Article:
Georgia’s natural world
In this column, members of Georgia Humanities and their colleagues take turns discussing Georgia’s history and culture, and other topics that matter. Through different voices, we hear different stories.
This column was published earlier in a different format.
By Jamil Zainaldin
Georgia’s history is closely tied to our natural environment, which has been the source of economic opportunity and a destination for leisure activity, a magnet for explorers and tourists, an inspiration for writers and other artists.
Georgia’s wilderness is of ineffable quality, breathtaking beauty, mysterious beckoning. Our expansive landscape is gifted with a range of natural diversity. The records of the earliest visitors from Europe and the North document their astonishment at the variety of flora and fauna they encountered in this place.
Our state stretches from the coastal barrier islands and marshes westward through the “pine barrens” and wiregrass region, traversing wetlands, streams, sandhills, and rivers. It climbs north from the swampy Okefenokee (“land of the trembling earth”) on the border of Florida through three climate zones to an elevation of more than 4,000 feet.
This remarkable variety is the product of lengthy evolution. During the Mesozoic Era (the “age of reptiles”), the lower half of our state lay beneath the water. As the seas retreated, a geologic “fall line” formed along the river shoals and waterfalls that separated the clay and crystalline rock of the Piedmont region from sedimentary deposits of the Coastal Plain. (You can follow that line today through Columbus, Macon, Milledgeville, and Augusta, situated on the upstream navigation limits of the Chattahoochee, Ocmulgee, Oconee, and Savannah rivers, respectively.)
Human beings in Georgia from the earliest Native American settlers some 10,000 years ago until very recently lived close to the land, fully alive to its seasonal rhythms and their dependence upon it for food and spiritual nourishment.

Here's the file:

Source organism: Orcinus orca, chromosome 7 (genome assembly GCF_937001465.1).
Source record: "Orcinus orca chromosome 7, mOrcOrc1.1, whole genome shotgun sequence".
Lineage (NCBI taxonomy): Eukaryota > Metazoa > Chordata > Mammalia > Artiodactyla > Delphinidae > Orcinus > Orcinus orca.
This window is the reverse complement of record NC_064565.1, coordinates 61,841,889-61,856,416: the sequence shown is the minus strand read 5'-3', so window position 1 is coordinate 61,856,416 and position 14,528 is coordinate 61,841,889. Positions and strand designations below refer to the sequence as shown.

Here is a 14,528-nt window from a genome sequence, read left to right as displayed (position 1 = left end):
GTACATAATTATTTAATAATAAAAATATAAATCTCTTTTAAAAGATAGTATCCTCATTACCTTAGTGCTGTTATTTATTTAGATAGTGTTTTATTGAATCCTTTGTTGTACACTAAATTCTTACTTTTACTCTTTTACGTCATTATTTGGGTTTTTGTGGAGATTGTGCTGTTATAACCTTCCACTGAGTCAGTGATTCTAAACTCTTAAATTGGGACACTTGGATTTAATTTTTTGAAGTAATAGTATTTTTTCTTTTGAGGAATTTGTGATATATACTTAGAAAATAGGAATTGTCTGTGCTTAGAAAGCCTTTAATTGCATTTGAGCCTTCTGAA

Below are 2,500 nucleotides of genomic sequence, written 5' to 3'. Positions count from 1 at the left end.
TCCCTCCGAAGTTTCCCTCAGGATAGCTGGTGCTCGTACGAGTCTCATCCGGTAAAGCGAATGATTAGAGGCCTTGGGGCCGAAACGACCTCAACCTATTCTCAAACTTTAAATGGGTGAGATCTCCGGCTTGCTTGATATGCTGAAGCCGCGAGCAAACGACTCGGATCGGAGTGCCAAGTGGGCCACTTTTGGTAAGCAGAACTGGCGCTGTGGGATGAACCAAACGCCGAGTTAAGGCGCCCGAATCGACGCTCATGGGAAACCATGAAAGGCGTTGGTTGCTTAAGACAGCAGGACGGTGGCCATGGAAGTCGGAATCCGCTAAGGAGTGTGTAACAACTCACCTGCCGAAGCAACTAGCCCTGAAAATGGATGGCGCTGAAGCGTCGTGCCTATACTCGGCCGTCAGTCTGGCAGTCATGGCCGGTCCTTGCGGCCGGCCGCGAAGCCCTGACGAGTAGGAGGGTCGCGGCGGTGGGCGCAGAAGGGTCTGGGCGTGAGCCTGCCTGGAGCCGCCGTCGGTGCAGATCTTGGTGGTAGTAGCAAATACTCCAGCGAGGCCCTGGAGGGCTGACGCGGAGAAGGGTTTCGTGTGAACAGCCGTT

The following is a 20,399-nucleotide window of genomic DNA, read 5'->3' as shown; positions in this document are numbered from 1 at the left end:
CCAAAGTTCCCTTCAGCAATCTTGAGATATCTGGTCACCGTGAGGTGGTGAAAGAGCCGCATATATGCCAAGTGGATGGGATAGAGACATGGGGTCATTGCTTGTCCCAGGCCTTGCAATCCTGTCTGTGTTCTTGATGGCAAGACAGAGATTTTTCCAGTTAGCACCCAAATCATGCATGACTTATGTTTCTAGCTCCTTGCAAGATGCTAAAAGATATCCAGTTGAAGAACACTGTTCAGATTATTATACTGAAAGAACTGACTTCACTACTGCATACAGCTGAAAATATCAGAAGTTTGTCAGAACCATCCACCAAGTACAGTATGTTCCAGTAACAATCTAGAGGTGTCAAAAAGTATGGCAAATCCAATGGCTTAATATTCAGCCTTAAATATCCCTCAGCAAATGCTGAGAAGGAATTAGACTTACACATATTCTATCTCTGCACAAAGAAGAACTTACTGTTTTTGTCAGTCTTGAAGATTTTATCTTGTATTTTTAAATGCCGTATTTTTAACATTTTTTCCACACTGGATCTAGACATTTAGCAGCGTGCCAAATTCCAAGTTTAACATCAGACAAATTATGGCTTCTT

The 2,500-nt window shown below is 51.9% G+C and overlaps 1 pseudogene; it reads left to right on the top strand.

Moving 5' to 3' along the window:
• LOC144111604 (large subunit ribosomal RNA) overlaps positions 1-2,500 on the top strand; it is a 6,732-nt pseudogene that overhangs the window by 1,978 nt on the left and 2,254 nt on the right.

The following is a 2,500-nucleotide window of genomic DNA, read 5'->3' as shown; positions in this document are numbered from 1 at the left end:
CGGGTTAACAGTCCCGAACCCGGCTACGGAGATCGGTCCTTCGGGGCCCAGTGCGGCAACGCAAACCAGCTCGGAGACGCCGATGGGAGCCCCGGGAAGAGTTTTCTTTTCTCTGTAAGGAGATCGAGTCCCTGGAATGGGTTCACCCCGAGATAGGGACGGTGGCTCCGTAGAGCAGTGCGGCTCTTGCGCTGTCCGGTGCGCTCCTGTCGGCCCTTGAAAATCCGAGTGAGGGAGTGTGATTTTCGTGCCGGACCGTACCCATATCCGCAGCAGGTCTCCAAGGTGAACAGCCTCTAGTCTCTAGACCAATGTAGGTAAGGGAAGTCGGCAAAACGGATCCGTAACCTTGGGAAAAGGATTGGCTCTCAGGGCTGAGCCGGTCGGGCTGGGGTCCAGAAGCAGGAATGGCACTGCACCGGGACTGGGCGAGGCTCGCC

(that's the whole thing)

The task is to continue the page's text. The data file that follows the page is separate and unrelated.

Georgians today are still only one or two generations removed from living life in its natural setting, and many of us (native Georgians or not) are intentionally returning to it, as we see in the popularity of our state parks, wilderness areas, shores, hiking trails, rivers, camping, and so many other outdoor experiences.
Too often, though, the story of our relationship to the natural world of Georgia has been a violent one — marked by our determination to wrest resources from the land and water with no thought to their replenishment. The land and water have been nurturing; but they have also been victims in our story as we have abused, squandered, and neglected them. Regrettably, this exploitation for economic gain and material comfort has often blinded us to the spiritually restorative dimensions of place.
The great western writer Wallace Stegner reminds us that “something will have gone out of us as a people if we ever let the remaining wilderness be destroyed.” In his well-known “Wilderness Letter” of 1960, he goes on:
“We need wilderness preserved — as much of it as is still left, and as many kinds — because it was the challenge against which our character as a people was formed. . . . We simply need that wild country available to us, even if we never do more than drive to its edge and look in. For it can be a means of reassuring ourselves of our sanity as creatures, a part of the geography of hope.”
The research literature shows that even simply “viewing nature” has positive effects on stress recovery and healing. If who we are draws its life from where we are, then we have a dual responsibility to the place we occupy. Our good stewardship of the wilderness resources of Georgia not only preserves the beauty and fertility of the natural order, but also our spirit of union with the land and with each other.
Kelly Caudle and Allison Hutton of Georgia Humanities provide editorial assistance for the “Jamil’s Georgia” columns.